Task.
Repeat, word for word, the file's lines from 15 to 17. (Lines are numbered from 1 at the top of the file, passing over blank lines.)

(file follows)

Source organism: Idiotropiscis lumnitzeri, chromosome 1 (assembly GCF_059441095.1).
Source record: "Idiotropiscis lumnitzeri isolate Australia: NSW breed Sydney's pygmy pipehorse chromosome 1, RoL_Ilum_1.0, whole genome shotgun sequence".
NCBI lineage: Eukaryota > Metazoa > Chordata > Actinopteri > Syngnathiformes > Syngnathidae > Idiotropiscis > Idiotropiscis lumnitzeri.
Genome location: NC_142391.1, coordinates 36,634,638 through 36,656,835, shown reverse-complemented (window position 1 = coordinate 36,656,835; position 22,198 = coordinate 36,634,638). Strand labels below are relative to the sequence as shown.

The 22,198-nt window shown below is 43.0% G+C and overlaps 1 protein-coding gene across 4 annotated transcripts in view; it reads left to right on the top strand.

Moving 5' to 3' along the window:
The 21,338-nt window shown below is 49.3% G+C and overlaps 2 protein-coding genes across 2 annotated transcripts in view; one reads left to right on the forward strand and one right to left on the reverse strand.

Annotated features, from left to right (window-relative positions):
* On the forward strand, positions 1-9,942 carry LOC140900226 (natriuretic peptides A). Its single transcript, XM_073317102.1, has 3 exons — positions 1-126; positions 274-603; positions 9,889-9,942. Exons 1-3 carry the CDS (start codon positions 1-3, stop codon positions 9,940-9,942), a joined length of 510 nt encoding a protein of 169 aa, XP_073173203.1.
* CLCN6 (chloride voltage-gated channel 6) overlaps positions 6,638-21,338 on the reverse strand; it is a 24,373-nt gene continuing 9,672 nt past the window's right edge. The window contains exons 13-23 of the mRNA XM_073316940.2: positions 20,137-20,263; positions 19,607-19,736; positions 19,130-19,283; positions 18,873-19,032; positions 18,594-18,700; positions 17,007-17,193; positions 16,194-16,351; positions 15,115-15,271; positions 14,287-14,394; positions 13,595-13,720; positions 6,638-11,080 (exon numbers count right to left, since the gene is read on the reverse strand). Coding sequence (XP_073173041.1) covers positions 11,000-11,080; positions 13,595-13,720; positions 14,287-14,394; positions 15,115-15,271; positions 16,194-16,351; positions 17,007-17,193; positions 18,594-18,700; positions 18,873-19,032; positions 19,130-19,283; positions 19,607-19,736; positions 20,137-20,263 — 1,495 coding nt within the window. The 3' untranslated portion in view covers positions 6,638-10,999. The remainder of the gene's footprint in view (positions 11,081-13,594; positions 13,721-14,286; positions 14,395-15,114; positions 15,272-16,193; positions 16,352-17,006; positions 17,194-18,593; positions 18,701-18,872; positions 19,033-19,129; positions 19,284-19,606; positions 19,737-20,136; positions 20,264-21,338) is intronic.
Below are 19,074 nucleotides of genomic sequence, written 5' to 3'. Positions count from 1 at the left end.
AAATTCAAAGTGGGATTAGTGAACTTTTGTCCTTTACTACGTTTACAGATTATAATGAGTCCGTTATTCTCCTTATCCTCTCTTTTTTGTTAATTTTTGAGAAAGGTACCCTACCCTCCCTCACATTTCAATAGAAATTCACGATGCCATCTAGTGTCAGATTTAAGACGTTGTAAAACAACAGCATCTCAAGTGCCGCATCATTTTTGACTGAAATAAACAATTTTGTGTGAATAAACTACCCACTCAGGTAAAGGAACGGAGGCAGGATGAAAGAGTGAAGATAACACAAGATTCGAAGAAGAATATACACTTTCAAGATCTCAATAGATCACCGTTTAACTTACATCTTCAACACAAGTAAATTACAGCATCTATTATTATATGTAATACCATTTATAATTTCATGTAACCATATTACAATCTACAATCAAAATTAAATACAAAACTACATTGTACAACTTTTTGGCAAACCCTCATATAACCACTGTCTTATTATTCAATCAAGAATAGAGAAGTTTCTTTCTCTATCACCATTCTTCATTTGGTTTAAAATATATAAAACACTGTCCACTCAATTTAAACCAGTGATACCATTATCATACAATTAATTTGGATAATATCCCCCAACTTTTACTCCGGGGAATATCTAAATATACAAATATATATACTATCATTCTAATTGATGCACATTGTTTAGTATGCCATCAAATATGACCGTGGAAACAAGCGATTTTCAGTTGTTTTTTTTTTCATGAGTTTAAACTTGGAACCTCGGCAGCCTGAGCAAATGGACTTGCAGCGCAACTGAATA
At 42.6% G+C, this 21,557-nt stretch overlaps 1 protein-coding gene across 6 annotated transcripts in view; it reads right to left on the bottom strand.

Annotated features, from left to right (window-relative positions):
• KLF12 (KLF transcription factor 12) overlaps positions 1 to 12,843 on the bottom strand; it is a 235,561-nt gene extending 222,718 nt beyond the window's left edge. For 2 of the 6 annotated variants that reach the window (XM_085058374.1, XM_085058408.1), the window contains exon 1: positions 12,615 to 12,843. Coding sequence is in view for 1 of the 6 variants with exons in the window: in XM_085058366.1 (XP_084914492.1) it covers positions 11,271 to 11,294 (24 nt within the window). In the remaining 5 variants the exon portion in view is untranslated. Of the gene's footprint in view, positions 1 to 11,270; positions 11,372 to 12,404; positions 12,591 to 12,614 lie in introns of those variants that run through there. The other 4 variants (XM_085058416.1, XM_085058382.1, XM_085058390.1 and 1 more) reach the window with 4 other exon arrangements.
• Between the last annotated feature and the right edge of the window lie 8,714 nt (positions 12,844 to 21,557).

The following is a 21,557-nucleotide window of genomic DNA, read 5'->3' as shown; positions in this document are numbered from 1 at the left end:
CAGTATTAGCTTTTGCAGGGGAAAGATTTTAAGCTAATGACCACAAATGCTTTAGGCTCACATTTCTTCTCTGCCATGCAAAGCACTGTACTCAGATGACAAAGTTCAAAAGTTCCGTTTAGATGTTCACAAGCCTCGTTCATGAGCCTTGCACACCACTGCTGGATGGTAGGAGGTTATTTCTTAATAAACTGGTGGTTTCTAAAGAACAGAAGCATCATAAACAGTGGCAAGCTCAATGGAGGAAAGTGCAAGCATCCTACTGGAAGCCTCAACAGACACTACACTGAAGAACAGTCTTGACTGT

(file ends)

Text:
• KLF12 (KLF transcription factor 12) overlaps positions 1 to 12,843 on the bottom strand; it is a 235,561-nt gene extending 222,718 nt beyond the window's left edge. For 2 of the 6 annotated variants that reach the window (XM_085058374.1, XM_085058408.1), the window contains exon 1: positions 12,615 to 12,843. Coding sequence is in view for 1 of the 6 variants with exons in the window: in XM_085058366.1 (XP_084914492.1) it covers positions 11,271 to 11,294 (24 nt within the window). In the remaining 5 variants the exon portion in view is untranslated. Of the gene's footprint in view, positions 1 to 11,270; positions 11,372 to 12,404; positions 12,591 to 12,614 lie in introns of those variants that run through there. The other 4 variants (XM_085058416.1, XM_085058382.1, XM_085058390.1 and 1 more) reach the window with 4 other exon arrangements.
• Between the last annotated feature and the right edge of the window lie 8,714 nt (positions 12,844 to 21,557).

The following is a 21,557-nucleotide window of genomic DNA, read 5'->3' as shown; positions in this document are numbered from 1 at the left end: